This is Confederate Memorial Day in North and South Carolina

This is the day (May 10th) set aside in my Carolinas to remember the bravery, sacrifice and honor of the men who wore the gray … the Confederate soldiers … OUR Confederate soldiers.

Let’s understand at the outset — the US Constitution of 1861 did not forbid Secession from the Union. That is a fact. What the Confederate men did was perfectly legal.

Nobody, north or south, thought Lincoln would sacrifice the lives of over 600,000 men in a war against his own countrymen.

Now understand, that as the victors in the war, the North wrote the history books. And therein lies the reason so many Americans have no idea why the Southern people went to war, nor what made the Southerner even think he had the right to pull out and form another nation.

On the other hand what made Lincoln willing to do such a thing?

They tell us today that the war was fought over one issue. Slavery. That is a bald faced lie. It is the Great Lie of American history.

When the census of 1860 was completed it was found that only 8% of Southerners owned slaves. That’s just Southerners. Remember, slavery was legal in the entire country and the north not only ran the slave trade but they bought and sold slaves and kept slaves just as Southerners did. In fact, at the beginning of the war, the two cities in America with the most slaves per capita were Charleston, SC, and New York City! So, do not buy into the purity of the northern states when it comes to slavery.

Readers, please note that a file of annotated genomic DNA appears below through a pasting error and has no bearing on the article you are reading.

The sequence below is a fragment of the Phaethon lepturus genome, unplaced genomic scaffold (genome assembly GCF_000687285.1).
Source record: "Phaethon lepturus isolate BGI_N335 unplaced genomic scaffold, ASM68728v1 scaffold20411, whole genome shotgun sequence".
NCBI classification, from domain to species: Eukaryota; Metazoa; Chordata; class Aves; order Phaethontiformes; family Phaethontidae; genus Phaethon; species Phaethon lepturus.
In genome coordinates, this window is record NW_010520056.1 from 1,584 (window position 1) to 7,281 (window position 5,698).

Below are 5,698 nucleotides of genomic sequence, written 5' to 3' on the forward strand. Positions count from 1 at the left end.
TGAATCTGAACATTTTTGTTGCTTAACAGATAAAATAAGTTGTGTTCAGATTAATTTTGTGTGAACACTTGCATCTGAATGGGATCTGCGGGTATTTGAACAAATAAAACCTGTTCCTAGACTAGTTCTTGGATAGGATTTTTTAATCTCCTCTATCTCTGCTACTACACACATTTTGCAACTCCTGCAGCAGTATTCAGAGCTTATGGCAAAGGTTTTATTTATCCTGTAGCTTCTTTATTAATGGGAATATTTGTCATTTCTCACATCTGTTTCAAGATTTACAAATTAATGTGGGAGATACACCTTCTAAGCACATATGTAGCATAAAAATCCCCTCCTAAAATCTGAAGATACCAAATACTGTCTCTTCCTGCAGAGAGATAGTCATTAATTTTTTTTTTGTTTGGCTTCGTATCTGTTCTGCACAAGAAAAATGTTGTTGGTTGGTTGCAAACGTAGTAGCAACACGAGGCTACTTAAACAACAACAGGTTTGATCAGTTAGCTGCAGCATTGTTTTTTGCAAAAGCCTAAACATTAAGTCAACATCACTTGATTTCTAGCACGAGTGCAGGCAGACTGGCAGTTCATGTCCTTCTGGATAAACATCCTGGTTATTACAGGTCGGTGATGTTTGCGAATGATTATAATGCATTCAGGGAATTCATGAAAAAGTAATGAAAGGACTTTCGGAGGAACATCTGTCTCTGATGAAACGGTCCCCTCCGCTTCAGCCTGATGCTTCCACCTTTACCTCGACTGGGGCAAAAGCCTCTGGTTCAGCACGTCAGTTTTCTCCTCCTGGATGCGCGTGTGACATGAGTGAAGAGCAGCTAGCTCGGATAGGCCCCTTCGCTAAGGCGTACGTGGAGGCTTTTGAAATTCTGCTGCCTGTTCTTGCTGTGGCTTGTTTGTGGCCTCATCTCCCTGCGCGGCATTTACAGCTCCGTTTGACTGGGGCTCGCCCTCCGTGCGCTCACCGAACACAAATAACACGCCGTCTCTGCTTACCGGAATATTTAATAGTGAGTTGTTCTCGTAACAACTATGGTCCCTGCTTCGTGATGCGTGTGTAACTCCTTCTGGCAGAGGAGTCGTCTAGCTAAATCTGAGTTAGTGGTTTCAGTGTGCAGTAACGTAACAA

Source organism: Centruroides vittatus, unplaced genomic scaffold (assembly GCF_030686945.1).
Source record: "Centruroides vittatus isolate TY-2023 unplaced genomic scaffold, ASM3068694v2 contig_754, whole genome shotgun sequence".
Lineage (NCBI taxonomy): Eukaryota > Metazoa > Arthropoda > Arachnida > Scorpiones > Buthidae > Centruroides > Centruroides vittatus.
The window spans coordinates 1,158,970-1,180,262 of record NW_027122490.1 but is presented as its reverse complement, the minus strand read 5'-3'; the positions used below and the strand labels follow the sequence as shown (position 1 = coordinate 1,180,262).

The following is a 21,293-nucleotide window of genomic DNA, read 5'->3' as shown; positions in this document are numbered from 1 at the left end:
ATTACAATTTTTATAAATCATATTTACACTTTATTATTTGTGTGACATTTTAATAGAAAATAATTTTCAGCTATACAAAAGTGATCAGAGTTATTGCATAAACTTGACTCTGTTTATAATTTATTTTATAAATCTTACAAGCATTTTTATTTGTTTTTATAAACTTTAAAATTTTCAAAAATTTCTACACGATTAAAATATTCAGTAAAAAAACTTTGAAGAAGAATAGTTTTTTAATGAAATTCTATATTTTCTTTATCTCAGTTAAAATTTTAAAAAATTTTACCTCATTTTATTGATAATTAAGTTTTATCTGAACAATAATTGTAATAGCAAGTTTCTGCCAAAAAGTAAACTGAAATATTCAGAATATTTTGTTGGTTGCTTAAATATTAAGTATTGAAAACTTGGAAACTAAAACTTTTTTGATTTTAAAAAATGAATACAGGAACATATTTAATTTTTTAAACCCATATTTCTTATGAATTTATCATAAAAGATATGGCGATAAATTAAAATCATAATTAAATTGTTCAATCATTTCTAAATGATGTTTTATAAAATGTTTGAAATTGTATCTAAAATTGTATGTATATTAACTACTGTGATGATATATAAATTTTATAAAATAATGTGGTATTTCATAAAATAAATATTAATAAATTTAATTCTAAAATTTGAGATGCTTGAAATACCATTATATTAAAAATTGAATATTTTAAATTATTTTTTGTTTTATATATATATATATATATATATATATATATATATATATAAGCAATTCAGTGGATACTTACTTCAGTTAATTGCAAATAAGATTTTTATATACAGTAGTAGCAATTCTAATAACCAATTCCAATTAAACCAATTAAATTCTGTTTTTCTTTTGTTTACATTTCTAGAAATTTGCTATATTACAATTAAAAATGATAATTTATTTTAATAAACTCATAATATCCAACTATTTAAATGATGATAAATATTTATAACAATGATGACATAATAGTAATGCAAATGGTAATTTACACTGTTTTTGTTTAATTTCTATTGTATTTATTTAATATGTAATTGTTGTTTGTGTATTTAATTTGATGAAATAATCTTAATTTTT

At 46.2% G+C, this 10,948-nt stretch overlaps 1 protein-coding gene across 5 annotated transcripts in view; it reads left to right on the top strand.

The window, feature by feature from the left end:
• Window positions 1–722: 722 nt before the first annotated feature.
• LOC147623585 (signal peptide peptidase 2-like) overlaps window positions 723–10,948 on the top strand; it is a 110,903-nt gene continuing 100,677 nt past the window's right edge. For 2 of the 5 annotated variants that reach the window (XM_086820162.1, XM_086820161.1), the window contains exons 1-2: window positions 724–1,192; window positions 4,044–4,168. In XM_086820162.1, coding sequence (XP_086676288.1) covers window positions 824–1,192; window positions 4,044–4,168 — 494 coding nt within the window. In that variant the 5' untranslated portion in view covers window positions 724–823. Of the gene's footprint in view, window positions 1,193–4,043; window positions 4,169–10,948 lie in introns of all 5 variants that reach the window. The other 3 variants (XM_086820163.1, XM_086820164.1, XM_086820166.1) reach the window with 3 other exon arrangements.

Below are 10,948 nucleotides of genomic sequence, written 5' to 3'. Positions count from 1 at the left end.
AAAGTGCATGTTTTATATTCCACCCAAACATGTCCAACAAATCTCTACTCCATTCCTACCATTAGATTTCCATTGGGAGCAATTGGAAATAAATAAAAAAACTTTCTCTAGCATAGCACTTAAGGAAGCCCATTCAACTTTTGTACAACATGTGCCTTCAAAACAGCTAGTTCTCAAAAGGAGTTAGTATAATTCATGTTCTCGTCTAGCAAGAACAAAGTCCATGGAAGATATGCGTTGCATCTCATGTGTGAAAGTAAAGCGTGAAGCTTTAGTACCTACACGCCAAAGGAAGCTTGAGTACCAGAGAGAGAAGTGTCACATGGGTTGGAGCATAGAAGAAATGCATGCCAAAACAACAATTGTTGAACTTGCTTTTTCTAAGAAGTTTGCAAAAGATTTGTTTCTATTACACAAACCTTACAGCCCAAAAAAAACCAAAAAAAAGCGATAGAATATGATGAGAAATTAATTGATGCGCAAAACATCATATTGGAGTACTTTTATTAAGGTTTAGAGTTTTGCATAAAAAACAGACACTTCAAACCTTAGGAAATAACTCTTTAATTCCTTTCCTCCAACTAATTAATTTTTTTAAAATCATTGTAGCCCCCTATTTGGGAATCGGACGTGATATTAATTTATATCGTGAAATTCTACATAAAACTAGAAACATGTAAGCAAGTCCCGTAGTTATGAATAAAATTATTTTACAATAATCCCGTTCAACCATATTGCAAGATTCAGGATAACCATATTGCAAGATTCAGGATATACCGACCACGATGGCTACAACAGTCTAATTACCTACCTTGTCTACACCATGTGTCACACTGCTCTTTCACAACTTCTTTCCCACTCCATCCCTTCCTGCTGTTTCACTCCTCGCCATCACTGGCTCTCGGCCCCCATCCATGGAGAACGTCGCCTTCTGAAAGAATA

There were many reasons Lincoln felt he could not allow the Confederate states to leave the Union. But there was one reason, which dominated them all. Simply put: Lincoln could not allow the Southern States to leave the Union because the Southern States paid the bills of the United States of America!

In the early 1800’s, especially the 1820’s, when the federal government needed money -- it simply raised taxes on the Southern states! Not the northern states… just the Southern states!

In 1860 only 1/3 of the population of the United States lived in the South. Yet the South paid over 70% of the taxes collected by the federal government. And what did the federal government do with all that money? They put it in railroads and canals and other infrastructure in the NORTHERN STATES. There was a constant out-flow of Southern money going into the north from which the South received nothing.